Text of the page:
However, we were thinking about the Trinity, the verses from Acts are clearly Trinitarian. Note too the inter-Trinitarian relationship between Son and Spirit — ‘you will receive power when the Holy Spirit comes on you; and you will be my witnesses.’ — different ‘persons’ but united and with distinct roles. Also, that it is the Father who sends the Spirit, just as the Father sent the son and receives him back again, though as God he never actually left.

What thoughts do you have about the post-Resurrection development of Trinitarian ideas?

What is the relationship between Jesus/the Word or Son of God and the Holy Spirit?

The Gospels

The three ‘persons’ of the Trinity are present throughout the Gospels, notably in Jesus’ own baptism (Mark 1): 10 And just as he was coming up out of the water, he saw the heavens torn apart and the Spirit descending like a dove on him. 11 And a voice came from heaven, “You are my Son, the Beloved; with you I am well pleased.” The Father sends the Spirit and speaks to the Son. While we can question the meaning of ‘Son’ here (it has Messianic significance not necessarily implying divinity) there is no doubt that post-Resurrection, when the Gospels were written, it is conveying the idea of divinity. This allows for the possibility that the actual event, as reported, is dependent on a post-Resurrection outlook, the use of scriptural references supports this. All four traditions have this account, with some variation. Two of the Gospels portray Jesus as receiving the Holy Spirit twice:

The angel said to her, “The Holy Spirit will come upon you, and the power of the Most High will overshadow you; therefore the child to be born will be holy; he will be called Son of God (Luke 1.35); Now the birth of Jesus the Messiah[a] took place in this way. When his mother Mary had been engaged to Joseph, but before they lived together, she was found to be with child from the Holy Spirit. (Matthew 1.18)

Again these are Trinitarian (not contemporaneous) accounts, the achieving of the Incarnation is not by any heretical merging or divine-human hybridisation, but by the agency of the Holy Spirit, working for the Father, on behalf of the Son (NB this is not a literal father or son). The whole Trinity is involved in the incarnation, it cannot be otherwise, though it is the Son/Word who becomes incarnate, not the Spirit and not the Father.

Is a Trinitarian understanding of Jesus’ birth and baptism convincing?

We need not spend much time on the Son’s relationship with the Father, which is continually present in the Gospels, though we should note that it is as the one person with two natures that Jesus calls God ‘Father’, God is his father in a sense which is different and ‘more than’ the way in which God is ‘our’ Father. He does not call God Father merely because all people are ‘children’ of God, or even because he is merely the perfect human — unless we are proposing a non-orthodox and therefore non-Trinitarian incarnation. The Spirit is also continually present, though without conveying much about the relationship, except in John.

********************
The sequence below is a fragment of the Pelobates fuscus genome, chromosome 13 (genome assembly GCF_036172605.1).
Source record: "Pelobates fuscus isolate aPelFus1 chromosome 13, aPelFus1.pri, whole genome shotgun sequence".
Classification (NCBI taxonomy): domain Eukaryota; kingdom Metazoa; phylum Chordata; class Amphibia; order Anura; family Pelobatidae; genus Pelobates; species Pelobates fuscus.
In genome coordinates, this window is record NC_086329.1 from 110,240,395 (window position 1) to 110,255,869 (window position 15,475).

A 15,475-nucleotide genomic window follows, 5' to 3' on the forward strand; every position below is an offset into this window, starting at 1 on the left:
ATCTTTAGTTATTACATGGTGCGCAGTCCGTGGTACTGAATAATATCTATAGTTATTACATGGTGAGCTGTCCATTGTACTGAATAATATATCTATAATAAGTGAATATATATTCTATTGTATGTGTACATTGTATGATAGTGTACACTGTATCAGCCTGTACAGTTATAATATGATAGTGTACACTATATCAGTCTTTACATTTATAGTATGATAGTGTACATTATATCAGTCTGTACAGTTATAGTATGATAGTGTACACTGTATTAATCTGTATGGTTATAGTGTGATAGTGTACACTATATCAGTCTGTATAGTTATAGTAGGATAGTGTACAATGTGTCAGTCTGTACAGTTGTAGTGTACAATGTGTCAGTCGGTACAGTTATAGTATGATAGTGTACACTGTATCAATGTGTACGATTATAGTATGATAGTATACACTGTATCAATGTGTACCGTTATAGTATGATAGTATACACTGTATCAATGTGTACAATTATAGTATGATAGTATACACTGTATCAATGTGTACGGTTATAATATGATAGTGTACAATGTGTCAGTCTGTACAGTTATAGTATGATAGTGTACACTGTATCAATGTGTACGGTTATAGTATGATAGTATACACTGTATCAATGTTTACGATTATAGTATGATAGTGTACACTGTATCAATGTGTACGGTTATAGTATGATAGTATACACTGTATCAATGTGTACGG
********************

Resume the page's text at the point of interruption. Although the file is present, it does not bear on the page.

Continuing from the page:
How conscious are you that the interaction between Jesus and the Father takes place within a Trinitarian context?

Just as the Gospels began with Jesus’ Trinitarian baptism, so Matthew’s Gospel (only) closes with Jesus’ Trinitarian baptismal commission. We should consider the weight and significance of this Gospel’s Trinitarian opening and closing. It can be said that there is a strong argument that the words — Go therefore and make disciples of all nations, baptizing them in the name of the Father and of the Son and of the Holy Spirit — are a reflection of the Church rather than Jesus. The words are ‘new’ and ecclesiastical compared to the rest of the Gospel and Jesus showed little interest in baptism during his ministry. It is only John’s Gospel which associates baptism with Jesus. Nevertheless, they are robustly Trinitarian, each ‘Person; is identified equally and specifically, in the familiar ‘evangelical’ order- the Father sends the Son, the Son sends the Spirit.

Are these the words of the Church? Is the Church more robustly and explicitly Trinitarian than Jesus?

Trinitarian emphases in the rest of the Christian Scriptures

Paul uses Trinitarian greetings and blessings. 1 John is one of the most Trinitarian scriptures.

The Doctrine

Though we have looked at many verses, Scripture references are not really doctrine. What elements does the doctrine of the Trinity have? This may be where I should mention a Muslim friend who said that very few Christians were able to explain what they meant by ‘the Trinity’. Though I agreed with him he didn’t put me on the spot, the following paragraphs are for him.

The main ideas about the Trinity are:

  • it explains how Jesus can be God, without violating the oneness of God
  • it is logically necessary, given that we believe that Jesus is God incarnate
  • the Trinity cannot be divided, though each ‘Person’ is distinct there is a sharing in a common ‘Godness’ (with apologies for such language) and purpose
  • Christian heresies (I only use this word when talking about doctrinal formulation, otherwise I have no use for it) result from denying the distinctness of the ‘Persons’
  • the Trinity has always been, predating the Incarnation — though the incarnation is a critical (life-changing!) event in the life of God. It is not the incarnation which creates the Trinity, and yet it is the Trinity which prepares for, implies and even demands the incarnation. So to restate an earlier point — Trinity is an incarnational theology.

To sum up, two quotations:

‘in the Holy trinity the three divine Persons are internally interrelated in such a coherent way that the one being of God belongs to each of them as it belongs to all of them, and to all of them as to each of them.’ (T.F. Torrance, The Christian Doctrine of God)

‘There is one body and one Spirit, just as you were called to the one hope of your calling, 5 one Lord, one faith, one baptism, 6 one God and Father of all, who is above all and through all and in all.’ (Ephesians 4:4–6)